• focusing on the big picture?
  • identifying strengths in others?
  • communicating with diverse audiences?
  • convincing others of your vision?
  • supporting others through difficult times?

Then, make a second list of the skills and qualities you think a good parent group leader should possess. Compare your lists with the leadership characteristics we’ve identified throughout this chapter and the abilities in the box at the bottom of this page. Use our suggestions to expand both of your lists.

Next, compare the two lists you have made. Obviously you have many strengths that will make you a successful parent group leader. Are there some items in the second list that you don’t have or would like to work on? Highlight any of the items in the second list that you want to develop in yourself.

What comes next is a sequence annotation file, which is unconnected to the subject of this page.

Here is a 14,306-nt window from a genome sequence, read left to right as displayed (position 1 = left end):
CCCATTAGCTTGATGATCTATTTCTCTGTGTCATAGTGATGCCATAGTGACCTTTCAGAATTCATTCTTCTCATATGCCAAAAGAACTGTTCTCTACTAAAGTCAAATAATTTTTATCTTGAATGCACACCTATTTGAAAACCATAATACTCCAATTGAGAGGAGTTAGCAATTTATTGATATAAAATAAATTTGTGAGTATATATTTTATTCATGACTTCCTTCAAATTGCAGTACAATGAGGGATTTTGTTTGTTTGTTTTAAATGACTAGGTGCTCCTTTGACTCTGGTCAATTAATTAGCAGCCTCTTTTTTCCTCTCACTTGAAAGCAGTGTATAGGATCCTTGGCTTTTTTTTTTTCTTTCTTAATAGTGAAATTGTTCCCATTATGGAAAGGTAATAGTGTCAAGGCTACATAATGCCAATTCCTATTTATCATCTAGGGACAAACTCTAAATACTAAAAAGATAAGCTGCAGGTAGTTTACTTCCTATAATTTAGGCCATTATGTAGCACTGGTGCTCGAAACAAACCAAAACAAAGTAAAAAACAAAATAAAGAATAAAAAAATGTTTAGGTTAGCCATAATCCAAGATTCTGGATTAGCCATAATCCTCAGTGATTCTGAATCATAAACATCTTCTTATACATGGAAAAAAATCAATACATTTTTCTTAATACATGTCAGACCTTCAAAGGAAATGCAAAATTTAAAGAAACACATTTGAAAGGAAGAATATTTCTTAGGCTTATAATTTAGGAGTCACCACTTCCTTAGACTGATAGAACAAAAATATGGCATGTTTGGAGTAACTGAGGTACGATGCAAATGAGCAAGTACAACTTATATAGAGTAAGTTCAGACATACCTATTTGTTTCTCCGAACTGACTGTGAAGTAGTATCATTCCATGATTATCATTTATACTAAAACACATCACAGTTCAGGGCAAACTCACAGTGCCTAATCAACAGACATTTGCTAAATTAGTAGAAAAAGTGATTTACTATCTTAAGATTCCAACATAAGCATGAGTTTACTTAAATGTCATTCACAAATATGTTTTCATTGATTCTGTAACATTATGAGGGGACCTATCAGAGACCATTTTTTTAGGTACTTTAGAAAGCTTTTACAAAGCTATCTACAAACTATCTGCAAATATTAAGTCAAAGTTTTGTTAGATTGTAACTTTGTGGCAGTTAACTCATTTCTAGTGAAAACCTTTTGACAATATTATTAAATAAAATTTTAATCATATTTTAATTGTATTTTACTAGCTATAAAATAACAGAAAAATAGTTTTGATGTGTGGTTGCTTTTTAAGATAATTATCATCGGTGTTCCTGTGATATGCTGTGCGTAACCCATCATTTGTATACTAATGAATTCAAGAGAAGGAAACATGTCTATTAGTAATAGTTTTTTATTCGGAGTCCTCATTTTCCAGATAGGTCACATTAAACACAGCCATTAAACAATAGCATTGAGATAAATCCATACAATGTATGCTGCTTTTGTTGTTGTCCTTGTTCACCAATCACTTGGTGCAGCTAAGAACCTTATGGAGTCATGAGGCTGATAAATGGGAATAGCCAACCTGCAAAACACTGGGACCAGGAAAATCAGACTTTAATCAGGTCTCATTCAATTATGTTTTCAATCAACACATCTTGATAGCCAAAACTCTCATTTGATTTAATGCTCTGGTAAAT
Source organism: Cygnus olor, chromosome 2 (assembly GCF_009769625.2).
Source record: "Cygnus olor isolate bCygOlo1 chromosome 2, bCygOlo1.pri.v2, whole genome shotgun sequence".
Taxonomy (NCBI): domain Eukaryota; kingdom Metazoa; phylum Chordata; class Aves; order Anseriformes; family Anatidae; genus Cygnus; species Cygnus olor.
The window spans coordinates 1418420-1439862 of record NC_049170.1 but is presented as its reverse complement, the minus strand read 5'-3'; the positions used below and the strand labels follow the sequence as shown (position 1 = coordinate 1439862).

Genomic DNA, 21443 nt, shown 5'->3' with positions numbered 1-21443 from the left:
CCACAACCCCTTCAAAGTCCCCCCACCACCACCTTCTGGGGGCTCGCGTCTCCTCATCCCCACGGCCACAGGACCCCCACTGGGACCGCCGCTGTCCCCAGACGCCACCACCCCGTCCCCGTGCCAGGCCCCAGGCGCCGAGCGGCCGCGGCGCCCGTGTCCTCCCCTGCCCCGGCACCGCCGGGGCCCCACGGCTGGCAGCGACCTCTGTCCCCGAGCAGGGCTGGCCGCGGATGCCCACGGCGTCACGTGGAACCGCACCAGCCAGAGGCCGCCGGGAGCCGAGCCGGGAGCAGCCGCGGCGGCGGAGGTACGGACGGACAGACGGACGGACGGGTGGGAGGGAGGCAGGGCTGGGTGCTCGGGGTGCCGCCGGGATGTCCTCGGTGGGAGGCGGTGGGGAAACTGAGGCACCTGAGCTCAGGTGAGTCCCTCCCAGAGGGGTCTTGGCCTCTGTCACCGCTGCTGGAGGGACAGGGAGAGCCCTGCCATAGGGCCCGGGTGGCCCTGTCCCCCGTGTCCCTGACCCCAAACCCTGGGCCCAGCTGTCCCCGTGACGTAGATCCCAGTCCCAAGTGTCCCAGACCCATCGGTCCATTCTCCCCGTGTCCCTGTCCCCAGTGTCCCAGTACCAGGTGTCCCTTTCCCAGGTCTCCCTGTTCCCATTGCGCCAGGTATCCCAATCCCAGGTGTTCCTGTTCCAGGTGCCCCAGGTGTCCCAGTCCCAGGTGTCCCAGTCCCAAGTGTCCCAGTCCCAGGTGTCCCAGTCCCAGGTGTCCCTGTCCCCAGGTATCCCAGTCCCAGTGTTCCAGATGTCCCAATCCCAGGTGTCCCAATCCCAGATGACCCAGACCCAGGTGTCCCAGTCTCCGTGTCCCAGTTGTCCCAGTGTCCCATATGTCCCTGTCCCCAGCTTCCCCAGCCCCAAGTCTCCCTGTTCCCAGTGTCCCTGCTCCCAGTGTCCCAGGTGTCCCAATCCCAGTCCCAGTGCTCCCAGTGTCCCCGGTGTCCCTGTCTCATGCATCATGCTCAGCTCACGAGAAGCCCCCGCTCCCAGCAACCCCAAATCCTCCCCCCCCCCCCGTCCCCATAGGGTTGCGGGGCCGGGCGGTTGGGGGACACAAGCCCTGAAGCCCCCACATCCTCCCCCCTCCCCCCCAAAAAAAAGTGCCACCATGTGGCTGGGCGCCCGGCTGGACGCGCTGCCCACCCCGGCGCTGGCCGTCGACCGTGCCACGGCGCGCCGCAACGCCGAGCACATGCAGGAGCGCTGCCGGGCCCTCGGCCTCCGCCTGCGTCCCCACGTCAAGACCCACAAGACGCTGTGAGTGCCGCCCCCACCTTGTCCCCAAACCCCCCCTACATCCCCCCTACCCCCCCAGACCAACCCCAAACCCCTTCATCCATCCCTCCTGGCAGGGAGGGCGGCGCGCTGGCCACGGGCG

These lists will help you realize the strengths you can rely on as you lead others, and identify the areas you need to work on to become the type of leader you aspire to be. If you highlighted any of the skills or characteristics in the second list, concentrate on developing them. For example, if you need to enhance your ability to focus on the future, think about and write down where you see yourself in the future: in three months, six months, one year, and three years. Then list one or two steps you can realistically take to reach those goals. Be creative and come back to this list periodically to check your progress.

 

Developing Leadership Characteristics

A strong group needs good leadership to accomplish its goals. Strong leaders should have the best interests of the group in mind as they help guide the direction and carry out the mission of the group. Many of the most effective leaders are the ones who can listen to advice and input from others.